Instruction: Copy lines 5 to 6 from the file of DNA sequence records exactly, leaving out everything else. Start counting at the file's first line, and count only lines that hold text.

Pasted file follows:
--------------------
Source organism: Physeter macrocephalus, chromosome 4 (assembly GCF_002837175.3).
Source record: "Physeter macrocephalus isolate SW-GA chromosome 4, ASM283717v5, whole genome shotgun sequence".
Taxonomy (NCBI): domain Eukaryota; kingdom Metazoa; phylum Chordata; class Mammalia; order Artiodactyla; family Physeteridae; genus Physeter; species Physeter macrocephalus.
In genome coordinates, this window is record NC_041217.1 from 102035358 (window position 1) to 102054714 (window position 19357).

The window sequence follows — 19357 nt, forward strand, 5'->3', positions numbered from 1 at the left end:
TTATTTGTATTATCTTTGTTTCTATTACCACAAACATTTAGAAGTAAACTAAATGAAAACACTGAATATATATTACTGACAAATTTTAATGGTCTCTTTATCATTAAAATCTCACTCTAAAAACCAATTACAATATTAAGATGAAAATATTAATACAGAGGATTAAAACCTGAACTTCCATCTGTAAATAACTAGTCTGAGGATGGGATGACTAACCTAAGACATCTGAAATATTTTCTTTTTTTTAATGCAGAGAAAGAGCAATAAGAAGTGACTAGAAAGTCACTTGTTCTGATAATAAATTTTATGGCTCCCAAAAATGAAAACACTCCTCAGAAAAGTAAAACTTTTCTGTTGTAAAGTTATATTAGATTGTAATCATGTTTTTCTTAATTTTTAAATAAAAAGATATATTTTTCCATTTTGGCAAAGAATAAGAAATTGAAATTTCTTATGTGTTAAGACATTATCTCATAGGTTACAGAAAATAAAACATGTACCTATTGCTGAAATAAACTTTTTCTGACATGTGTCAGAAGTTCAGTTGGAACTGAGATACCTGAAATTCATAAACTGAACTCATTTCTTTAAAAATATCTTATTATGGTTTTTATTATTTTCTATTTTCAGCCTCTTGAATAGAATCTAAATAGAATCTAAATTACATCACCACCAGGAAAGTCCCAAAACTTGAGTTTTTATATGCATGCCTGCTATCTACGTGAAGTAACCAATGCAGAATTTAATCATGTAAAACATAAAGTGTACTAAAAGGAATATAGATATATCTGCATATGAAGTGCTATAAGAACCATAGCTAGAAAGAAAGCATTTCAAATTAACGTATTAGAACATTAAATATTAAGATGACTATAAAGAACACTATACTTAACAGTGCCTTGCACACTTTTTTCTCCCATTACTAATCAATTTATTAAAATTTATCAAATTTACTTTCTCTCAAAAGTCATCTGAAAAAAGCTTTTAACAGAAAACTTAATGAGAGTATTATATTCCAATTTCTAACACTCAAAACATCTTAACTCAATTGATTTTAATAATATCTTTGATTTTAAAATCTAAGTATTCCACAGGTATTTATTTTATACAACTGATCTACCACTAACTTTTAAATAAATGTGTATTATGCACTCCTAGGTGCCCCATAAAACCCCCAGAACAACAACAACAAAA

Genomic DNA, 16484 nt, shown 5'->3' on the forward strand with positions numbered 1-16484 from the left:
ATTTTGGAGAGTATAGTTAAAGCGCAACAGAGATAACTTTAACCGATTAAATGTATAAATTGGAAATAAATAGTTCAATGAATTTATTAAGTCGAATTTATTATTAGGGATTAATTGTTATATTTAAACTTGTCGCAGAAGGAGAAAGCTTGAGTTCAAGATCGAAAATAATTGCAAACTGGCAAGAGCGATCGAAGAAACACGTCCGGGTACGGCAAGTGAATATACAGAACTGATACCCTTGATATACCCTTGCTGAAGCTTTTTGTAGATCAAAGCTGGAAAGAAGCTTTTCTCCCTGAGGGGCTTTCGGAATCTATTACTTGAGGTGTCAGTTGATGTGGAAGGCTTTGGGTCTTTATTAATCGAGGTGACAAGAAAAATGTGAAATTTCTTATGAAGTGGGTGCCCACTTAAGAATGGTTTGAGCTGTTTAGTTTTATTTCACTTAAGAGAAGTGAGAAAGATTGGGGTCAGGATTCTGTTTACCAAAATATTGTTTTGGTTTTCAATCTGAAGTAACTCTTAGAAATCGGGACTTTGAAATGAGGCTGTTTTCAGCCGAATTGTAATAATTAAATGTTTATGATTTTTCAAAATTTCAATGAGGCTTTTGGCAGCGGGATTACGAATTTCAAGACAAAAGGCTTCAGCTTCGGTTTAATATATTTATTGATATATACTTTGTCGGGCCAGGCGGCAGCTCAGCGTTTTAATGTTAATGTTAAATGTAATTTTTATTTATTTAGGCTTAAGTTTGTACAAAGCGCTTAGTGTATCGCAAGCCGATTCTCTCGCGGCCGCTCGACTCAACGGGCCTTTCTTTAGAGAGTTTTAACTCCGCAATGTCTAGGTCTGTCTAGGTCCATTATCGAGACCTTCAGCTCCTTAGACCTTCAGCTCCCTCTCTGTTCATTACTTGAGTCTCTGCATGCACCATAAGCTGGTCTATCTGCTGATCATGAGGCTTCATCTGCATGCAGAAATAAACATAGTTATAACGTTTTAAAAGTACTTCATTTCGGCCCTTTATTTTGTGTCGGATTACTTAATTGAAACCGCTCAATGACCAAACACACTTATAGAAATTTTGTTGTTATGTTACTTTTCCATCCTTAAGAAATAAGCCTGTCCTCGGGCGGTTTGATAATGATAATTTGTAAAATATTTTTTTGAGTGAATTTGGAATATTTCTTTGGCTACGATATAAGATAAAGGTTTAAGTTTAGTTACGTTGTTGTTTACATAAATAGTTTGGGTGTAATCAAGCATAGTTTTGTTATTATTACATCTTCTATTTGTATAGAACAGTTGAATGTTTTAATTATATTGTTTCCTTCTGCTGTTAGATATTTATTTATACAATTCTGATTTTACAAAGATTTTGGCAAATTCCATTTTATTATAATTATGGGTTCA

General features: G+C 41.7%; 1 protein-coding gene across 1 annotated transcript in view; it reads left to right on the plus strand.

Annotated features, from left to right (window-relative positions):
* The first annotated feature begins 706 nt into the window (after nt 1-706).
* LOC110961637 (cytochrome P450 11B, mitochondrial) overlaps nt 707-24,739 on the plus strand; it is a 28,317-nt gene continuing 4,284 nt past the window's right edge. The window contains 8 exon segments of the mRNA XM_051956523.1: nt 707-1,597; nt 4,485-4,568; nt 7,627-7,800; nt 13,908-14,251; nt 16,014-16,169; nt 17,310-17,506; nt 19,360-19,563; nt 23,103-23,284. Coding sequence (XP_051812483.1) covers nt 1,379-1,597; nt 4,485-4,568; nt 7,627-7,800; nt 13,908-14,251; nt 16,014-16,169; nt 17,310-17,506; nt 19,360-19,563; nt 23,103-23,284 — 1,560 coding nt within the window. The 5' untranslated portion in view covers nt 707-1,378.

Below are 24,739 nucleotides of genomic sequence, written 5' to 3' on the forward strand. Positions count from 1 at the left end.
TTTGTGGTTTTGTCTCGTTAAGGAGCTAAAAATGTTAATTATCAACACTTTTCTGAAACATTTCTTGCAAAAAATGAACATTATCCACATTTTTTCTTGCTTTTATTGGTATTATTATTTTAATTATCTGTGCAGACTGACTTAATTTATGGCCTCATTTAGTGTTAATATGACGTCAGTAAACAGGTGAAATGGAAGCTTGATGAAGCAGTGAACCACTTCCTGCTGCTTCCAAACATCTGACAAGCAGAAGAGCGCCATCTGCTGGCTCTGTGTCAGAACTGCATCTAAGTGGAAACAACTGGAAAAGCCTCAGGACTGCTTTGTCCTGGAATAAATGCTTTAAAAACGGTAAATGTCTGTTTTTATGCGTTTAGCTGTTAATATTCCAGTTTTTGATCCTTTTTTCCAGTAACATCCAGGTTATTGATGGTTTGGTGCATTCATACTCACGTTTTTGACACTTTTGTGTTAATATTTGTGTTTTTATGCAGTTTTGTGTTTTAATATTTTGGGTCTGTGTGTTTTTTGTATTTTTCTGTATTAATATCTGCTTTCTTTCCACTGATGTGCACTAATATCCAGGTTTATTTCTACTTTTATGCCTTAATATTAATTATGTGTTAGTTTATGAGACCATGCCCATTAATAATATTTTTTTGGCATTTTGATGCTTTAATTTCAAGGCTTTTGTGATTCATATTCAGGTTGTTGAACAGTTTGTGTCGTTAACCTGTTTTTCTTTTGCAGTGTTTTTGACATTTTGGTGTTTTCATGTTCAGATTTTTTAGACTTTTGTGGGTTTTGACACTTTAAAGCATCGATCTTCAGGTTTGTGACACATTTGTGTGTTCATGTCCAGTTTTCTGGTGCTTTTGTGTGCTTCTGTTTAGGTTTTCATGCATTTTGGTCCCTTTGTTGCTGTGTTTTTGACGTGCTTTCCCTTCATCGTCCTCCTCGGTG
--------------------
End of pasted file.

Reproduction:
The window sequence follows — 19357 nt, forward strand, 5'->3', positions numbered from 1 at the left end:
TTATTTGTATTATCTTTGTTTCTATTACCACAAACATTTAGAAGTAAACTAAATGAAAACACTGAATATATATTACTGACAAATTTTAATGGTCTCTTTATCATTAAAATCTCACTCTAAAAACCAATTACAATATTAAGATGAAAATATTAATACAGAGGATTAAAACCTGAACTTCCATCTGTAAATAACTAGTCTGAGGATGGGATGACTAACCTAAGACATCTGAAATATTTTCTTTTTTTTAATGCAGAGAAAGAGCAATAAGAAGTGACTAGAAAGTCACTTGTTCTGATAATAAATTTTATGGCTCCCAAAAATGAAAACACTCCTCAGAAAAGTAAAACTTTTCTGTTGTAAAGTTATATTAGATTGTAATCATGTTTTTCTTAATTTTTAAATAAAAAGATATATTTTTCCATTTTGGCAAAGAATAAGAAATTGAAATTTCTTATGTGTTAAGACATTATCTCATAGGTTACAGAAAATAAAACATGTACCTATTGCTGAAATAAACTTTTTCTGACATGTGTCAGAAGTTCAGTTGGAACTGAGATACCTGAAATTCATAAACTGAACTCATTTCTTTAAAAATATCTTATTATGGTTTTTATTATTTTCTATTTTCAGCCTCTTGAATAGAATCTAAATAGAATCTAAATTACATCACCACCAGGAAAGTCCCAAAACTTGAGTTTTTATATGCATGCCTGCTATCTACGTGAAGTAACCAATGCAGAATTTAATCATGTAAAACATAAAGTGTACTAAAAGGAATATAGATATATCTGCATATGAAGTGCTATAAGAACCATAGCTAGAAAGAAAGCATTTCAAATTAACGTATTAGAACATTAAATATTAAGATGACTATAAAGAACACTATACTTAACAGTGCCTTGCACACTTTTTTCTCCCATTACTAATCAATTTATTAAAATTTATCAAATTTACTTTCTCTCAAAAGTCATCTGAAAAAAGCTTTTAACAGAAAACTTAATGAGAGTATTATATTCCAATTTCTAACACTCAAAACATCTTAACTCAATTGATTTTAATAATATCTTTGATTTTAAAATCTAAGTATTCCACAGGTATTTATTTTATACAACTGATCTACCACTAACTTTTAAATAAATGTGTATTATGCACTCCTAGGTGCCCCATAAAACCCCCAGAACAACAACAACAAAA